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Fictions of Justice: Testamentary Intention and the (Il)legitimate Heir in Trollope's Ralph the Heir and Forster's Howards End Cathrine O. Frank University of New England IN 1766 WILLIAM BLACKSTONE wrote in volume II of his Commentaries "Of the Rights of Things" that the right to inherit actually predated the right to make a will. By confounding the individual's desire to direct the disposition of his goods (by submitting them to prescribed inheritance patterns), the law that had established the legal right to and protection of property in the first place was thus felt to infringe too closely upon individual autonomy. In response, the right of testation was introduced by which "the pleasure of the deceased" became the rule for succession through the document that, notes Blackstone, "we therefore emphatically stile [sic] his will."1 He further observes, however, that this new dispensation was so obstructed by other regulations that the effect was to emphasize the law's "pleasure" rather than the individual's volition . By restricting the type of people who may write wills, the type who may benefit under them, the type of bequest that could be made—in short, everything that goes into a will and might be said to constitute freedom of testation—the law made what was "emphatically stile [d]" the testator's will seem largely a rhetorical turn of phrase.2 This concept of an individual's rights in things was to become a central subject of both legal and literary writing of the nineteenth century. The Wills Act of 1837, for example, repealed all previous wills acts and made the legal document a specifically Victorian text. For James Traill Christie, commenting on the Act in 1857, its third section effected perhaps the greatest change precisely in the degree to which it "enlarge [ed] the power of the testator."3 Literary characters, too, ranging from John Harmon, Sr. to Mr. Scarborough invoked the idea laid out by J. S. Mill in 311 ELT 47 : 3 2004 Principles of Political Economy (1848): "The ownership of a thing cannot be looked upon as complete without the power of bestowing it, at death or during life, at the owner's pleasure: and all the reasons which recommend that private property should exist, recommend pro tanto, this extension of it."4 As Mr. Scarborough in Trollope's Mr. Scarborough's Family ( 1883) asserts, "If a man has a property he should be able to leave it as he pleases; or—else he doesn't have it."5 The novel's response to this legal contest can illuminate literature's ability to offer a potentially more satisfying world than the one created through legal discourse. At the very least, by importing the "real" legal document into its fictional world, the novel creates a competing view of the law and an opportunity for readers to engage it in its symbolic capacity as a narrative that shapes experience. Just as the testator's will is regulated by the governing legal conventions of the time, however, so too does the novel's representation of it shift in rough allegiance to aesthetic standards. In this sense, the novel's rhetorical usage of the last will and testament can provide an index of the movement from realism towards modernism. The number of novels that adopt the last will and testament , whether as minor plot point or central incident, is too great to receive a full accounting here. In this article, then, I turn briefly to Anthony Trollope's Ralph the Heir ( 1871) in order to illustrate a growing Victorian ambivalence towards empirical emphasis on the law before focusing more fully on E. M. Forster's Howards End (1910) as an Edwardian revision of the general legal negotiation between a testator's intention and the law circumscribing it. The more specific legal problem canvassed in these novels lies in the terms of this negotiation. By introducing the figure of the illegitimate child, both present two opposed, potential heirs whose legitimacy or eligibility as heirs is better determined by their stance towards property than by the legalities surrounding the circumstances of their birth or selection . In Ralph the Heir, the novel's focus...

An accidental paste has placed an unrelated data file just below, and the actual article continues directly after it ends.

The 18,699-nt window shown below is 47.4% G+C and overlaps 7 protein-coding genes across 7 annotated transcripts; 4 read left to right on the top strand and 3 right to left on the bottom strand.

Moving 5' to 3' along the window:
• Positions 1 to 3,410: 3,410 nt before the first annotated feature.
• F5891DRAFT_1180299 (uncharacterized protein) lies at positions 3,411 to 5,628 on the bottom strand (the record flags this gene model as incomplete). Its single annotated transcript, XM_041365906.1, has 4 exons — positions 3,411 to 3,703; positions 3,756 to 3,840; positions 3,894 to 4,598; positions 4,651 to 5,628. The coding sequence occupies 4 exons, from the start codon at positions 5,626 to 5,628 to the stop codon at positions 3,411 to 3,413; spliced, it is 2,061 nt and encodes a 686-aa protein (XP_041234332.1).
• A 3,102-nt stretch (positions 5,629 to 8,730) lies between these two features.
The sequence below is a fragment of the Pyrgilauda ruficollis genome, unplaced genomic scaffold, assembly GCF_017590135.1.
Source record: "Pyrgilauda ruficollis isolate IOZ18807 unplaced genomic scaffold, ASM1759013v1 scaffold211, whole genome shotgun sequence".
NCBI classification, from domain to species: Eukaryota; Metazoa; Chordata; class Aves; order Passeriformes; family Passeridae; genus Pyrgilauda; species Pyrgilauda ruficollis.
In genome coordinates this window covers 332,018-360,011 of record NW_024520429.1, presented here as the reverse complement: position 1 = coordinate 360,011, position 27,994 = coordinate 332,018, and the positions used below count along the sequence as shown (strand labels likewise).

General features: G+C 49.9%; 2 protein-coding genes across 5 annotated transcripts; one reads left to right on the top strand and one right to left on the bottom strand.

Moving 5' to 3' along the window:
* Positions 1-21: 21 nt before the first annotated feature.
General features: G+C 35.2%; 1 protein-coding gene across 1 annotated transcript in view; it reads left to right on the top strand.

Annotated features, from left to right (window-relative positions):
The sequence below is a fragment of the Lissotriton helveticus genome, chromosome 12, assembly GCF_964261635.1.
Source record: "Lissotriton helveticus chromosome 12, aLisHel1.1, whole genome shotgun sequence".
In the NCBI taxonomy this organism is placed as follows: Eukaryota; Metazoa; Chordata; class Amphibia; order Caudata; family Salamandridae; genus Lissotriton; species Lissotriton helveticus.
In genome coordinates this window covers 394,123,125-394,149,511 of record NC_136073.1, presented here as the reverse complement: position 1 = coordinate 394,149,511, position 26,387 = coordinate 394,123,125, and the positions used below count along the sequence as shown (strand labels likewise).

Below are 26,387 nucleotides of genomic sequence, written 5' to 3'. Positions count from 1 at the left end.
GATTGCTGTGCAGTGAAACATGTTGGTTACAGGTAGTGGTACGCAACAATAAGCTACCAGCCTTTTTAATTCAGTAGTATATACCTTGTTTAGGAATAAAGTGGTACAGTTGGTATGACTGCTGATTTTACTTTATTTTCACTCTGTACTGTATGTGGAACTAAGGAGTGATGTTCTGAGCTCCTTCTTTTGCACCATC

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pp. 311-330
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